Working Through Cancer

The last few weeks have been very busy for me, particularly launching my new partnership with C4C Mobile and the interest that has created from both sponsors and people affected by cancer. From a personal perspective it has refreshed my ‘working’ life with different challenges, and has brought me back to many things that I missed most about my life before cancer. Life is still very difficult with the health issues I face, but I have at last learned to adapt and accept my limitations. No more life in the fast lane but at least I am back on the road! Communicating with more people, and dealing with media and marketing teams frequently, I am seeing the working environment through very different eyes now. I am just doing what I can to help people and have no career or pension scheme to nurture, so the only real pressure I have is what I create for myself. But I have always been the ultimate professional and will only do something if I feel I can do it to the best of my ability, and succeed.

Maybe it is because I am getting older, possibly it is because of my poor health, but I can see most areas of work as very unforgiving places. working through cancer 1The Internet means that things move so quickly now and we are able to communicate at the touch of a button. If you can’t adapt quickly you will be left behind, and that is very difficult to do if you have a long term health condition. In some of my recent presentations the audience were particularly interested in work related issues of cancer. A majority were young and had never even considered the issues of finding employment after major illness, then I didn’t at that age either! But I see frequently now, the hurdles that people face as they get older regarding employment, and if you add health to the mix things can become very tricky.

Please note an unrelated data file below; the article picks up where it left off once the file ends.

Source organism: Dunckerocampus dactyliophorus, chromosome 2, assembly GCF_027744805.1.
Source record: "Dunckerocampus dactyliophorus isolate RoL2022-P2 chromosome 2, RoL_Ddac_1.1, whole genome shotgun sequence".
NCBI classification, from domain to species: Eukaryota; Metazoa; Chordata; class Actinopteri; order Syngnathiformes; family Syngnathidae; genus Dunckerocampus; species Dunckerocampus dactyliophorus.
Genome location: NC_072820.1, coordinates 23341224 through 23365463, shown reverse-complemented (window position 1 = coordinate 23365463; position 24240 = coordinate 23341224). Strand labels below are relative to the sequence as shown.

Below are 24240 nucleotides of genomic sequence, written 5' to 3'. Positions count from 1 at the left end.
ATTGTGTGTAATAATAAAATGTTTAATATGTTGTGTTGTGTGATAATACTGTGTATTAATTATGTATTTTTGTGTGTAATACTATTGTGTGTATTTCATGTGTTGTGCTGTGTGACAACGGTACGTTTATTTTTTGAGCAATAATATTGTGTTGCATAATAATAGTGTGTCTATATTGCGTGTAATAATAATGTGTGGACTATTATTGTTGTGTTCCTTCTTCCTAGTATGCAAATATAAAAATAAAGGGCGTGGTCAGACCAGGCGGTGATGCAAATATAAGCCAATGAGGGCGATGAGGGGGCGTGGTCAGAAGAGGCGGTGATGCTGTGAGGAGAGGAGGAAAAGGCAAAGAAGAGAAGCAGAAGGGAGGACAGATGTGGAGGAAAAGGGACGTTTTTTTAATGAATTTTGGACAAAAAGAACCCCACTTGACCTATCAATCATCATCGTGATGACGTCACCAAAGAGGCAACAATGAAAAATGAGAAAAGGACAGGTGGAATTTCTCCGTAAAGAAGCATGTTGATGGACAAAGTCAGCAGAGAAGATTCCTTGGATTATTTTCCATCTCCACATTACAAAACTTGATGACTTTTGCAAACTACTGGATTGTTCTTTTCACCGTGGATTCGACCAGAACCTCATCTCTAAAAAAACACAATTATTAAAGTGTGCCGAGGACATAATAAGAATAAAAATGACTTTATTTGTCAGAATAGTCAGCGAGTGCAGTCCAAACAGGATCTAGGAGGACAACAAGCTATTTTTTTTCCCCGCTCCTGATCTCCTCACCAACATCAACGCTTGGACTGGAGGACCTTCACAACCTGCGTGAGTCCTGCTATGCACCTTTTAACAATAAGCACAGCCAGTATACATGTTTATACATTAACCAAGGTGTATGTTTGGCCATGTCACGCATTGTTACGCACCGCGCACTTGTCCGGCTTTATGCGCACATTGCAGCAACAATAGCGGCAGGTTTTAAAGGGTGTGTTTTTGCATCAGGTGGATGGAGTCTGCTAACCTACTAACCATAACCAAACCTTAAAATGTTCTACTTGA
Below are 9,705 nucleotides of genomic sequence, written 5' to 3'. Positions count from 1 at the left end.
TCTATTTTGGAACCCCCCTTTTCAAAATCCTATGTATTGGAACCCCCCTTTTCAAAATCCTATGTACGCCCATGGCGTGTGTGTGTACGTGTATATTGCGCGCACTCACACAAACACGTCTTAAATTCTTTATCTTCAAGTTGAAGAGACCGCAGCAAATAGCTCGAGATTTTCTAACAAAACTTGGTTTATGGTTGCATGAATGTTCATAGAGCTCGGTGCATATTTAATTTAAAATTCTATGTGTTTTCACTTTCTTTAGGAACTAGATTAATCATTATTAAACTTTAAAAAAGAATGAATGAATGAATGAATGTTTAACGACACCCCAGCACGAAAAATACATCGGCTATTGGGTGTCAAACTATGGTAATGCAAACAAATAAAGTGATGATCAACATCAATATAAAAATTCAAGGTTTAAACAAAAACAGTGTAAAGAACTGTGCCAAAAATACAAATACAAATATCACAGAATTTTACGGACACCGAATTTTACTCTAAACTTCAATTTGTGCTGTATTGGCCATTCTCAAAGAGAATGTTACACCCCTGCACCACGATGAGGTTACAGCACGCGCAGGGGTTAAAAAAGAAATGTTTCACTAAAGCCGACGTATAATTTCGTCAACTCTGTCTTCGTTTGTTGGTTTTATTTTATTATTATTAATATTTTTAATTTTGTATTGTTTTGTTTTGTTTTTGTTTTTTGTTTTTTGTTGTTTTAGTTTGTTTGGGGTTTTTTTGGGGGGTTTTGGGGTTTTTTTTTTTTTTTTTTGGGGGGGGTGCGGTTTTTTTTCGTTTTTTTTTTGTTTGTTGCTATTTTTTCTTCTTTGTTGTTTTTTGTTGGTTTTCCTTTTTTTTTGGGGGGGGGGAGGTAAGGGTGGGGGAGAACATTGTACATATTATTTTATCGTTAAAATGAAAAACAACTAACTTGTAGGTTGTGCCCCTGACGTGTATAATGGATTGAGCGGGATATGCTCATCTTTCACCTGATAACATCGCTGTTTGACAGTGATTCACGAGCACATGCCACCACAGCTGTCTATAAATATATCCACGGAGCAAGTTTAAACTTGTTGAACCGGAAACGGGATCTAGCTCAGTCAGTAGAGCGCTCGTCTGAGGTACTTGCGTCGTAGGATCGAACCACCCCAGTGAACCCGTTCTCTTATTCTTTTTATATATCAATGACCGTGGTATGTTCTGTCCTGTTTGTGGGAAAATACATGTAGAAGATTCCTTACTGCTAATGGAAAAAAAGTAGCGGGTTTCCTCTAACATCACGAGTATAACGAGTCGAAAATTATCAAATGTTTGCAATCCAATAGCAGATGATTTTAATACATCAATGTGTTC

Here in the UK we are being told that soon we won’t be able to retire until the age of 70.working through cancer I can’t see how my children will be able to afford to retire even assuming that they stay healthy, with affordability of housing being a major issue. But it seems that we as a society do not fully understand the importance of work to us all. With the standard method of recruitment being from a cv initially, how does an older person with long term conditions even get past that process? The financial issue of course is very important, but so is the psycho/social impact on our lives. With more of us being affected by cancer we need to consider how we deal with employment issues. We cannot continue to cast people aside when they appear to be ‘past their best.’

This post was prompted by the below poem which I saw on Twitter this week, thanks to this website. It brought back so many conversations and communications that I have had with people about working with cancer. Yes it is very raw, but I was moved by it and it summed up so many situations I have seen. Of course there are also positive examples of good employers, but my feeling is that they are getting less.

I had cancer, yes cancer, had hardly any hair
I returned to work, but did you care?
You looked at me, a vulnerable pawn
With hospital appointments. It could not be born
I was a costly waste of corporate air
Lost profits, time. And ugly, no hair!
When I decided to raise my concerns with HR
You decided to destroy me, I would not get far
With raising the truth, that was out of order
Whistleblowing where you were the warder
You refused me leave, you refused me care
You refused to acknowledge me, I was not there,
You used a minor matter to attack my work